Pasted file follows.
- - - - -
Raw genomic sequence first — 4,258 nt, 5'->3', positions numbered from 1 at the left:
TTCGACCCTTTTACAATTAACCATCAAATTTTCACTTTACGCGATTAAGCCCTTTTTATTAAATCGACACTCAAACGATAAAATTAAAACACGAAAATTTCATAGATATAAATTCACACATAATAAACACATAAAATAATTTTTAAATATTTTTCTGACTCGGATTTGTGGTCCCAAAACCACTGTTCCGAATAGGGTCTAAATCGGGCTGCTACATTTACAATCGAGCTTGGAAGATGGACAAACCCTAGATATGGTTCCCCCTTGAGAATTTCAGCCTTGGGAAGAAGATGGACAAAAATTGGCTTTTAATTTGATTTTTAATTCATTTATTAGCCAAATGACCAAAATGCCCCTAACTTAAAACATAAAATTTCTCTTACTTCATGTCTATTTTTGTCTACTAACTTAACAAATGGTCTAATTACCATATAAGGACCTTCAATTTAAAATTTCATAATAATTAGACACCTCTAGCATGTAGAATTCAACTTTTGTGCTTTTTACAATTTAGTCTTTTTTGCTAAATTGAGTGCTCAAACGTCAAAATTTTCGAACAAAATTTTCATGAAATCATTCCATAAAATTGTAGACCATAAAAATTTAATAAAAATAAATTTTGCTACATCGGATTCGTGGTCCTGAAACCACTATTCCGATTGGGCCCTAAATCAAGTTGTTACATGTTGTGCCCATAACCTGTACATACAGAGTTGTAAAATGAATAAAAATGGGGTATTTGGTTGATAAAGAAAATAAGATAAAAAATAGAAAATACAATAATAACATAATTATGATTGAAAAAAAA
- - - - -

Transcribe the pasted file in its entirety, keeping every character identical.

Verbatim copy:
Raw genomic sequence first — 4,258 nt, 5'->3', positions numbered from 1 at the left:
TTCGACCCTTTTACAATTAACCATCAAATTTTCACTTTACGCGATTAAGCCCTTTTTATTAAATCGACACTCAAACGATAAAATTAAAACACGAAAATTTCATAGATATAAATTCACACATAATAAACACATAAAATAATTTTTAAATATTTTTCTGACTCGGATTTGTGGTCCCAAAACCACTGTTCCGAATAGGGTCTAAATCGGGCTGCTACATTTACAATCGAGCTTGGAAGATGGACAAACCCTAGATATGGTTCCCCCTTGAGAATTTCAGCCTTGGGAAGAAGATGGACAAAAATTGGCTTTTAATTTGATTTTTAATTCATTTATTAGCCAAATGACCAAAATGCCCCTAACTTAAAACATAAAATTTCTCTTACTTCATGTCTATTTTTGTCTACTAACTTAACAAATGGTCTAATTACCATATAAGGACCTTCAATTTAAAATTTCATAATAATTAGACACCTCTAGCATGTAGAATTCAACTTTTGTGCTTTTTACAATTTAGTCTTTTTTGCTAAATTGAGTGCTCAAACGTCAAAATTTTCGAACAAAATTTTCATGAAATCATTCCATAAAATTGTAGACCATAAAAATTTAATAAAAATAAATTTTGCTACATCGGATTCGTGGTCCTGAAACCACTATTCCGATTGGGCCCTAAATCAAGTTGTTACATGTTGTGCCCATAACCTGTACATACAGAGTTGTAAAATGAATAAAAATGGGGTATTTGGTTGATAAAGAAAATAAGATAAAAAATAGAAAATACAATAATAACATAATTATGATTGAAAAAAAA